Representative John Kriesel is getting plaudits from the crowd that normally wouldn’t spit on a Republican if he were on fire, because he opposes the GOP’s Marriage Amendment proposal:
John Kriesel, R-Cottage Grove, is the first Republican in the Minnesota Legislature to announce his opposition to a proposed amendment to the Minnesota Constitution that would ban same-sex marriage, according to the Star Tribune. The bill has cleared a committee each in the Minnesota House and Senate, and Kriesel said he’s working hard to convince his Republican colleagues that the amendment is a bad idea.
“I look at it as: We are all equal,” Kriesel told the Star Tribune. “It is not right. I can’t do it. I’m very upset about this vote. I don’t like it. I think it sends the wrong message. You live once in your life and I’ve learned that the hard way. You never know when it is going to be your time. People fight to find happiness….You find someone you love and now other people are saying because I don’t consider that normal, you can’t do it?”
Two things to set straight first:
One: I have nothing but respect for Rep. Kriesel. He’s earned it, over and over. The fact that he got elected to the House was one of the most satisfying victories of a very satisfying election season last year.
Second: As a libertarian-conservative, I’m perfectly fine with letting people live their lives their own way; I support legalizing many drugs, and support civil unions as a civil contract.
But I – along with a sharp majority of Minnesotans – believe Marriage is a fundamentally religious institution, above and beyond its status as a civil contract. Every one of the world’s religions, barring the odd splinter (shaddap about Episcopals), agrees.
And when we say “marriage is, to us, a religious institution”, the best argument the gay marriage proponents have come up with so far is “no it’s not”.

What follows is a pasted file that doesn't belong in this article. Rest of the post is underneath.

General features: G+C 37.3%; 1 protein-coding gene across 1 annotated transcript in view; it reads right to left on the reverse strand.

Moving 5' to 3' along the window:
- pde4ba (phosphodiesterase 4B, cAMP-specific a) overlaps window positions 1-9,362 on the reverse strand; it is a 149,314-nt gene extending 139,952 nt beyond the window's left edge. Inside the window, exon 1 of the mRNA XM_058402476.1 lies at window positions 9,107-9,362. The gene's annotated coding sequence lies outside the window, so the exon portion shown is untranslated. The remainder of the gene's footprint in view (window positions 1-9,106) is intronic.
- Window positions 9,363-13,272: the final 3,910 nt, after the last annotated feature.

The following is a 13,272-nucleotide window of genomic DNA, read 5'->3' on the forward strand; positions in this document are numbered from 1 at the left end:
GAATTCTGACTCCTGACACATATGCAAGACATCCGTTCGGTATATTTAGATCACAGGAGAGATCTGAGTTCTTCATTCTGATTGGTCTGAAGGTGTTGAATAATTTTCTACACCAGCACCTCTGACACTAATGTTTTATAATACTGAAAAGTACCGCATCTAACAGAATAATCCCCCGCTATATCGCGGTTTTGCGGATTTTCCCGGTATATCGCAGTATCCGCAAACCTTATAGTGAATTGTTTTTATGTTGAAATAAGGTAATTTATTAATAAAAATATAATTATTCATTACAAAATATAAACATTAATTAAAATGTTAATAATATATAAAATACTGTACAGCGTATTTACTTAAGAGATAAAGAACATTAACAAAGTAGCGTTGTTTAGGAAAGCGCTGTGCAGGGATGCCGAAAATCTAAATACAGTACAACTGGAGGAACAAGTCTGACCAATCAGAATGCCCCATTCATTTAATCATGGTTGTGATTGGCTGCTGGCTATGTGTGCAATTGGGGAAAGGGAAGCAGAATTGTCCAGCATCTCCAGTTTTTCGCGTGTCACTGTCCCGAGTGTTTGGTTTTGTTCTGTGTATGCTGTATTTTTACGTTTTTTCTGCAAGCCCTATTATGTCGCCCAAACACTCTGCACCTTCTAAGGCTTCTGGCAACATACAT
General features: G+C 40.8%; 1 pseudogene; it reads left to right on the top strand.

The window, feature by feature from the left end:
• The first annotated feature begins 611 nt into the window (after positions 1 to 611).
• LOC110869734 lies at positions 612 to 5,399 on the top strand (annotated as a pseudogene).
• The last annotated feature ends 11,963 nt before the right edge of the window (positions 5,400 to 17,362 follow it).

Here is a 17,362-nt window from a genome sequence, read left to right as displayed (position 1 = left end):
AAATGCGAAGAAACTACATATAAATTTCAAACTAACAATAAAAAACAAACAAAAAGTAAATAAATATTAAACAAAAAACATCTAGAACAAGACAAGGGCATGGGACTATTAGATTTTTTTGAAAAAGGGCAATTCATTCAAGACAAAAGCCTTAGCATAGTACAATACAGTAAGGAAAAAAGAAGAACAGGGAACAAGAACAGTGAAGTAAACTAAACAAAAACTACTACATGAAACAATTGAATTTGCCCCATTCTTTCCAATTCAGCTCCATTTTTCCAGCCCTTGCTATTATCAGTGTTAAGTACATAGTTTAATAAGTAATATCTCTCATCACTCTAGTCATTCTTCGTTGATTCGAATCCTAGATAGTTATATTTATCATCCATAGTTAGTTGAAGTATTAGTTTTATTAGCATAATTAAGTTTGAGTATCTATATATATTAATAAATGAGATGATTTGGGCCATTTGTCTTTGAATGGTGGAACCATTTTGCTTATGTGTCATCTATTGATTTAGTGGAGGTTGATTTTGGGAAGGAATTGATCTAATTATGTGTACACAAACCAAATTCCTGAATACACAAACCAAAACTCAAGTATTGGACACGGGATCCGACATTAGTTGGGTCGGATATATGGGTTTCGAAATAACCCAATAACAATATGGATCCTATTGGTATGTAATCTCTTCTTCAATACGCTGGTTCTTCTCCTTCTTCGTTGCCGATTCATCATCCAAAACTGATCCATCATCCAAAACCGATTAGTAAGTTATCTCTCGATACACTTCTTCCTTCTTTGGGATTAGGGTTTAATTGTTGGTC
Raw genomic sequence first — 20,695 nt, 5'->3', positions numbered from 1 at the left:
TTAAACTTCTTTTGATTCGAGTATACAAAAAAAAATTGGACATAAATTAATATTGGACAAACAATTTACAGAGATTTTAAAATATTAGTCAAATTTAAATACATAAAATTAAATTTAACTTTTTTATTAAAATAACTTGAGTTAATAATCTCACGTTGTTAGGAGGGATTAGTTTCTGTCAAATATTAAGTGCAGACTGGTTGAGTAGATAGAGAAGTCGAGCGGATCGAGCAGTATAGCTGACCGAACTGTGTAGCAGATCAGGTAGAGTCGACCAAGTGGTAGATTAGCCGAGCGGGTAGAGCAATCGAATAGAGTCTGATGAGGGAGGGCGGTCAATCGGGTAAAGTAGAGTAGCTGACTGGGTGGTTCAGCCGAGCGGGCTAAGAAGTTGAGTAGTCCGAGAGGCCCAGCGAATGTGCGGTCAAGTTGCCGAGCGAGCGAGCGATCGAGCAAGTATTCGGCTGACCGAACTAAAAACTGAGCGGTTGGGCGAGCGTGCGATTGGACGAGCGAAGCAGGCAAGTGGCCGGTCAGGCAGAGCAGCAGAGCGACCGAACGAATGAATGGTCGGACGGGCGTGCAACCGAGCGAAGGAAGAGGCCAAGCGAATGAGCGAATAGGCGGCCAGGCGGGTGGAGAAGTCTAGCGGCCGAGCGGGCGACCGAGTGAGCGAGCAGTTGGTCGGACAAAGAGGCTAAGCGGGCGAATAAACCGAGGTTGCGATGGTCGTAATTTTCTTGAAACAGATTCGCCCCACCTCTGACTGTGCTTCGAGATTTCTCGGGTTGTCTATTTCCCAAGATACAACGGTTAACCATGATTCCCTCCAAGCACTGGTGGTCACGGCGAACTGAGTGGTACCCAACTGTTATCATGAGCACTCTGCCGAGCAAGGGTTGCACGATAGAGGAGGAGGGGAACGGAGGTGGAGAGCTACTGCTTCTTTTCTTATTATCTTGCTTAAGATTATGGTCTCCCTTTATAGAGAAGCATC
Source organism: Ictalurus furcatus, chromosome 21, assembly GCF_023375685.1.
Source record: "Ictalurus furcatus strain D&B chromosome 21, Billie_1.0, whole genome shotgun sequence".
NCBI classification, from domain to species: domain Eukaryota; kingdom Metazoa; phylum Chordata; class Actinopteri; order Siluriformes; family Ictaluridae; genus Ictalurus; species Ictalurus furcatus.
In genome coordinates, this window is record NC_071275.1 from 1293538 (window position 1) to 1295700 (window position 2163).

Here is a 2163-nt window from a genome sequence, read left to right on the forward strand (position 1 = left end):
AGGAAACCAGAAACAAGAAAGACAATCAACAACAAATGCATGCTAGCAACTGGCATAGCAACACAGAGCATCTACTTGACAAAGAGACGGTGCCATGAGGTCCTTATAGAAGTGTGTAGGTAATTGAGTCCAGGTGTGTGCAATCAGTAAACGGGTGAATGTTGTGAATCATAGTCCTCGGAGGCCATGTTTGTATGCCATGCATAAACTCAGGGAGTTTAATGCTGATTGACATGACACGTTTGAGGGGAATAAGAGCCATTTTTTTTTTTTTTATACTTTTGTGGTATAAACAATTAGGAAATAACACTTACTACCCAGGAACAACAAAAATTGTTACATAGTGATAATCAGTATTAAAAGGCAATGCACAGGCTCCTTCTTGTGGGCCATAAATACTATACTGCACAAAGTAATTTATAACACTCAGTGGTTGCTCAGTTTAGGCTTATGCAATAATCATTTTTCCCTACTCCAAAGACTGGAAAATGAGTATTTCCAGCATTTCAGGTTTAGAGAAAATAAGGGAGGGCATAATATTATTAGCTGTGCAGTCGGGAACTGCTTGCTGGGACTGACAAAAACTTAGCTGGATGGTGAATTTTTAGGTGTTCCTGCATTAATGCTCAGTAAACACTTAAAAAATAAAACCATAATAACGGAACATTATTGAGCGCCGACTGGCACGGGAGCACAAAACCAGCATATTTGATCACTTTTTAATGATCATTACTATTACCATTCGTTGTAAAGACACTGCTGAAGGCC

Which is where I have to push back. “Marriage” is really two different things, depending on who you ask;
- it’s a set of contractually-defined rights (from inheritance to power of attorney to standing in custody trials during divorce) and obligations (most noticable when things don’t go well)
- It’s an ordination for one’s Creator that you and another person are ordained to be together.
Of course, not everyone believes in the same Creator, or even that there is one; notwithstanding this, we are all created (by whatever you think created us) equal before the law of the land.
Most of the gay marriage activists I’ve heard are after the former; the latter seems to draw fewer (although there are plenty of people who want to induce major Christian denominations to recognize gay unions).
So there’s the dilemma for the principled libertarian Christian; in a secular sense, I can agree with Rep. Kriesel, that in re forbidding gays from forming civil contracts…
“It’s just wrong,” Kriesel said. “There is not anything that can move me on this.”
…while on the other hand being equally unmoved to renounce what I (and most Minnesotans) believe about the sacred institution of marriage.
In a sense, I think the Amendment would be a good thing for the proponents of gay marriage, inasmuch as it’d force them to state a case for radically changing the institution that sways the people. The gay movement’s current strategy is to take everything to court (or to radically “progressive” legislatures), and chant that everyone that opposes them is a “hateful” “bigot”. They desperately need to do better, if they want to convince anyone but a judge.
Especially someone like me – who doesn’t believe marriage is a “right” (or even necessarily a great idea), even for straight couples, but that equal protection before the law absolutely always is.
It’ll be interesting to see what issue it’ll be that demotes Kriesel back to “just another Republican” to the Minnesota Independent. There’s always something.